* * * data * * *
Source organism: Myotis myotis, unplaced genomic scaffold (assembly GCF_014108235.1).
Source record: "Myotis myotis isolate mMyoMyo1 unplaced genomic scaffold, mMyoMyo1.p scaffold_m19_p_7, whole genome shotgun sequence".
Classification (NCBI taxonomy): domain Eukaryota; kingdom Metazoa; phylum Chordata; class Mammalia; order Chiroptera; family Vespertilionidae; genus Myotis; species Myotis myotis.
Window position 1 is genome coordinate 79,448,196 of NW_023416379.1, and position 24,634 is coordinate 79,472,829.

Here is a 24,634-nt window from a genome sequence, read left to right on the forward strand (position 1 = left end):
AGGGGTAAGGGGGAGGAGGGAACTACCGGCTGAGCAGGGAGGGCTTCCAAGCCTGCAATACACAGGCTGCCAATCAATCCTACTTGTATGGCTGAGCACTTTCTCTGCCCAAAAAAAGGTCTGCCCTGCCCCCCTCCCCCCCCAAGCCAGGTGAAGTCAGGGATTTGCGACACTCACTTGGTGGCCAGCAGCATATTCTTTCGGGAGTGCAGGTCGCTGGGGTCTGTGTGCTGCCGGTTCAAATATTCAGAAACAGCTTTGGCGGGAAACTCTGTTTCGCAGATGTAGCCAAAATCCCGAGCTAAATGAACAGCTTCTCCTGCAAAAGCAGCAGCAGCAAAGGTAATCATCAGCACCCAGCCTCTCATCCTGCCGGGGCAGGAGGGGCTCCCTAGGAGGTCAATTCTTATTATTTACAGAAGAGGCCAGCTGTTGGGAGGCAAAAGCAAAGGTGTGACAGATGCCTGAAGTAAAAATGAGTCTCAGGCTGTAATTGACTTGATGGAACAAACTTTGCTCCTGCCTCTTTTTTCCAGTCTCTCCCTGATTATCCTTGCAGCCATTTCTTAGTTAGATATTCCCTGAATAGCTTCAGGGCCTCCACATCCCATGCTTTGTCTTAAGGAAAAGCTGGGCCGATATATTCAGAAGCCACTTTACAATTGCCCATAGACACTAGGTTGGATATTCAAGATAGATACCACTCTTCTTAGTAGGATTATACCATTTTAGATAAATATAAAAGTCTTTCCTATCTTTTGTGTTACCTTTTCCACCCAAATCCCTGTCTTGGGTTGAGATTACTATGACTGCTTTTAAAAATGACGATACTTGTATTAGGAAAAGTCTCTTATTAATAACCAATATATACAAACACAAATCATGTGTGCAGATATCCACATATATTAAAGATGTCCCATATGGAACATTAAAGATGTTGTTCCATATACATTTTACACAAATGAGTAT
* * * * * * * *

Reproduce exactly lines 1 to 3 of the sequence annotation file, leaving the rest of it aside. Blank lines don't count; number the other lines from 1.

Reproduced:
Source organism: Myotis myotis, unplaced genomic scaffold (assembly GCF_014108235.1).
Source record: "Myotis myotis isolate mMyoMyo1 unplaced genomic scaffold, mMyoMyo1.p scaffold_m19_p_7, whole genome shotgun sequence".
Classification (NCBI taxonomy): domain Eukaryota; kingdom Metazoa; phylum Chordata; class Mammalia; order Chiroptera; family Vespertilionidae; genus Myotis; species Myotis myotis.